Thursday, February 2

ever have one of those days...

When you wake up and your throat feels funny?

But you get up anyway, because that's what you do in the morning. And as you're waiting for your coffee to boil up in the stovetop cappuccino-maker, you remember that Little Gen was sick yesterday, and she is probably sleeping in because she still doesn't feel well.

But eventually she comes lumbering out in her red and white striped boxers.

"Can you make me some oatmeal?" she says pitifully.

And you want to say, "I'm sick, too," but you're always sick and it would just sound like you are trying to one-up her sad condition. So you make her some oatmeal. You even put butter and brown sugar on top, per her request.

Then your Mountain Guy calls and you ask him to bring DayQuil and paper towels. The paper towels are not because you anticipate any messes, but because you are out of paper towels.

You should have been anticipating messes. When MG arrives, he kindly offers to make your treasured home remedy, hot ginger lemon honey water, but when he pours said concoction into a glass, the glass immediately cracks, crumbles, and hot ginger water flows across the counter and down the cupboards.

[It should here be noted that this is quite uncharacteristic for MG, who is quite expert at practical physics far beyond the ability of glass to sustain boiling water, and he would be mortified to think that you might unthinkingly attach this singular incident to his character profile.]

It is worth noting that MG himself has been suffering some sort of allergic reaction that's left his head and sinuses a bit murky. You offer to pour him a glass of the juice he brought, but you don't notice the huge crack in the glass you choose.

"That glass is leaking," Little Gen helpfully points out. You don't think to ask why it was cleaned and put back in the cupboard, but return to the kitchen to transfer the juice into a new one from your rapidly diminishing collection.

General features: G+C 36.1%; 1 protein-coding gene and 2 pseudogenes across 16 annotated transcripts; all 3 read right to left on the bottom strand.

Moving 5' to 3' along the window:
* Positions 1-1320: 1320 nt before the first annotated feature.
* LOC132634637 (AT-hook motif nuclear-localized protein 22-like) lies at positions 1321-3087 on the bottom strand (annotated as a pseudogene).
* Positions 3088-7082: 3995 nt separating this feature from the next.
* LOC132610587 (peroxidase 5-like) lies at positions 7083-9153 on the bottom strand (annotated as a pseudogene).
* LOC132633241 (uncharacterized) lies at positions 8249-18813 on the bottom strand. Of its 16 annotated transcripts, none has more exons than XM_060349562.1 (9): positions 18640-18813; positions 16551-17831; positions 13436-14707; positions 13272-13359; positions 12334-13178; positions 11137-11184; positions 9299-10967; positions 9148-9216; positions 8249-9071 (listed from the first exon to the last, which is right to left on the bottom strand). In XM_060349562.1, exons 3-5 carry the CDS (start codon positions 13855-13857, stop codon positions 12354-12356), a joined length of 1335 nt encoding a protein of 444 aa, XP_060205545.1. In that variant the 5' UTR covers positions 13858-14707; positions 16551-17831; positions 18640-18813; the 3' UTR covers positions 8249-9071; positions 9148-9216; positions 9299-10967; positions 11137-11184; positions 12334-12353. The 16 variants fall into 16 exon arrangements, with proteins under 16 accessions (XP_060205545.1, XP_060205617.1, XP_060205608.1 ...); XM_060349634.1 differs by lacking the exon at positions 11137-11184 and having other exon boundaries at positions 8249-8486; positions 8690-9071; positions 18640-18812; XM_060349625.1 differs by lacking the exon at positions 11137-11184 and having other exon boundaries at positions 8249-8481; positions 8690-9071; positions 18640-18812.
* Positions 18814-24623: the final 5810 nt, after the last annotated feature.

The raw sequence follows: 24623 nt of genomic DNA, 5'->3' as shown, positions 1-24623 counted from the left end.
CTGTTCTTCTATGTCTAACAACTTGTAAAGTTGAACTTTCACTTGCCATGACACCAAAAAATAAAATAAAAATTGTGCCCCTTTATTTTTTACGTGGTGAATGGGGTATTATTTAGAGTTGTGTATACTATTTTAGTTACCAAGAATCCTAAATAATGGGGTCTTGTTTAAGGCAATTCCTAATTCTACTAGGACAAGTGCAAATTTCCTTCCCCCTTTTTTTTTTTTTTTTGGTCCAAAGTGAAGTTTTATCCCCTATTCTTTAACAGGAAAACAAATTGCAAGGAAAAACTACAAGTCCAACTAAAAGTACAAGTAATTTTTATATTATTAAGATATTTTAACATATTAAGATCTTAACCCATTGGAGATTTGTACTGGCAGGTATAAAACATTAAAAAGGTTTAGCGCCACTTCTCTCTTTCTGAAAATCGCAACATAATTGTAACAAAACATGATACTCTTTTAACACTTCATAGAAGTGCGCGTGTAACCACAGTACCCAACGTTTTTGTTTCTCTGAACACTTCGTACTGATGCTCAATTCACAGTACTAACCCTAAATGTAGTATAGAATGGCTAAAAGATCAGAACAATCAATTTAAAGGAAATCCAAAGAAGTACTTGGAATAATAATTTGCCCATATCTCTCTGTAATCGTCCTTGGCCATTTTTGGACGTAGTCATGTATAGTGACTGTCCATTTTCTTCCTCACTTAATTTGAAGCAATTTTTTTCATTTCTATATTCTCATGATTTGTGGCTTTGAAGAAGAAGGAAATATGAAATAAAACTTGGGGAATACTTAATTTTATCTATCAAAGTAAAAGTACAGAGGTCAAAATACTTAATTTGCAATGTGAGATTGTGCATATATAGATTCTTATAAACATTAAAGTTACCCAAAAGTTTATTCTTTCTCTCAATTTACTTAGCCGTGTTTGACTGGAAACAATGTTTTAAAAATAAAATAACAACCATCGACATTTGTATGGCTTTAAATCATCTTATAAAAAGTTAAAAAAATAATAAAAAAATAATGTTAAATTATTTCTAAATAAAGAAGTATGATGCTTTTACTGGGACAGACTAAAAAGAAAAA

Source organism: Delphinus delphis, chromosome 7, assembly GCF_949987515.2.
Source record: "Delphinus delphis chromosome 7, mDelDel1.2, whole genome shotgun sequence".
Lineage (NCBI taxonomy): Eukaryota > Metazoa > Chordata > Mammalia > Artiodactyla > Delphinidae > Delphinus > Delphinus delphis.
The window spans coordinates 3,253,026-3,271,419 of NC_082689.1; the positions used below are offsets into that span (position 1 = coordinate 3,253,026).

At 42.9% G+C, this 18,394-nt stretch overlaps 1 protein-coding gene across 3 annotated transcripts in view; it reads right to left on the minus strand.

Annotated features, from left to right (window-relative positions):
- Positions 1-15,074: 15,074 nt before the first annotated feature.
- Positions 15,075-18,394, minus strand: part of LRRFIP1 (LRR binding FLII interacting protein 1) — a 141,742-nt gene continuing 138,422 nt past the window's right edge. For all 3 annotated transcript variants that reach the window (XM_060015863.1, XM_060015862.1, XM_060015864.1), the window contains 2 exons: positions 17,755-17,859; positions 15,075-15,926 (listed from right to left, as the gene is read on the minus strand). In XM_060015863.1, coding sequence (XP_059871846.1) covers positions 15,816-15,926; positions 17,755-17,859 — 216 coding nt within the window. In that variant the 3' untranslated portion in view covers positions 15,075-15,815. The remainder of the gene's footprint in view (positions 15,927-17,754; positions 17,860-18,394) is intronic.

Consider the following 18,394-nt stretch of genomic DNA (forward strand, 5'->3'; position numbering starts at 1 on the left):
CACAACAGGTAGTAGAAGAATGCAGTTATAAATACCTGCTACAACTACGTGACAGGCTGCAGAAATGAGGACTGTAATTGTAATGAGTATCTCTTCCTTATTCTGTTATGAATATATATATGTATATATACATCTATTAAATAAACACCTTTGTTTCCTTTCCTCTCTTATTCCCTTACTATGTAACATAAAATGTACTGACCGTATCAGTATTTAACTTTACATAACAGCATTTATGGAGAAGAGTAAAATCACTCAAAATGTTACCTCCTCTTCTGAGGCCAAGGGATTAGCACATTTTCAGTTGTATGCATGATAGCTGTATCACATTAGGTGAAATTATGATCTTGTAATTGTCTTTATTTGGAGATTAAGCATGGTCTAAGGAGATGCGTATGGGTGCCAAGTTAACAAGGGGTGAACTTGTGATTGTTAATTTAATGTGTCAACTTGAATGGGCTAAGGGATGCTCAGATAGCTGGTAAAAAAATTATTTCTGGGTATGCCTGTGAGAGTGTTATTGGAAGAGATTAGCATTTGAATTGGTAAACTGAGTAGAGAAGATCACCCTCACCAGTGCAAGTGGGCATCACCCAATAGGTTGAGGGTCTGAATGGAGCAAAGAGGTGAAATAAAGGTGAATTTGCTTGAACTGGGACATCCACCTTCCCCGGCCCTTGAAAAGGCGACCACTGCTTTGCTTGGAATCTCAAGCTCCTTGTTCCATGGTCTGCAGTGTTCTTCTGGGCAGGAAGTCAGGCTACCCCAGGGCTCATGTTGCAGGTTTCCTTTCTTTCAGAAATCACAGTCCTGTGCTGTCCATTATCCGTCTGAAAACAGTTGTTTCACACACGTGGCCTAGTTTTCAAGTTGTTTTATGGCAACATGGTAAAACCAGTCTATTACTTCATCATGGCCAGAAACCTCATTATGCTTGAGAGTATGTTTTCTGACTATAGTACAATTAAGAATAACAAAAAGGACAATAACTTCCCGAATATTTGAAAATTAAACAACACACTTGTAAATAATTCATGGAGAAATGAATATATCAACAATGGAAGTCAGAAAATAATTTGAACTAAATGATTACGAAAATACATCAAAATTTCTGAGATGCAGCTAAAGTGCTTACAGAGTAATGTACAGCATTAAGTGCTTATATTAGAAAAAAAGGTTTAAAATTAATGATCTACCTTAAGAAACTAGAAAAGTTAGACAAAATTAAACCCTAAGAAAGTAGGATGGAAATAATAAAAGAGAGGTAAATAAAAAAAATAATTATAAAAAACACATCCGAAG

By 12 o' clock everyone is ready for a nap. MG leaves to run some errands, but before you and Little Gen can find safety under covers, she accidentally knocks a mug of mint tea over the vintage stereo cabinet. You start to wonder if the paper towels are a blessing or a curse.

You go to sleep before anyone can spill anything else.

When you wake up, it's time for vaulting class. You don't want to go, but you invited two new girl friends to come check it out and you don't want to let them down. This effort requires one grande whole milk two pump pumpkin spice latté from Starbucks before you go to pick them up. Try saying "two pump pumpkin spice" several times and even you will be sorry it's your favorite drink––especially when you go through the drive-through.

Nevertheless, latté in hand, you are on your way to class, friends in tow. You have two friends you didn't have last week. They are excited. Things are looking up.

Then you arrive and realize you always keep your vaulting shoes in the bag that you didn't bring. Your coach is not feeling well, either. And the only other person coming to actually vault went to the right address in the wrong county and won't be arriving for another forty-five minutes.

But you didn't get this far in life being a quitter. The show must go on...

You are helping to get the horse ready when your cell phone rings. It's MG's middle daughter calling to tell you that she thinks you should talk to her older sister. Older sister gets on the phone. She tells you that the boy that likes her threw her backpack on the ground at school. Of course he did, you think. How do you explain to a middle school girl that middle school boys are more like some alien life form than human? It's just best to watch them from some distance, you reflect; preferably in a hazmat suit.

When I was a child, my mom read me a story about a little boy called The Terrible Horrible No Good Very Bad Day. I can relate, but it neglected to mention that those happen in adulthood as well. I wish I could blame it on the arm, but I'm pretty sure my own arm is ashamed of its association with me today.

Suffice to say, I am happy it's dark now, the day is over, and I'm home safely, no hot liquids within reach.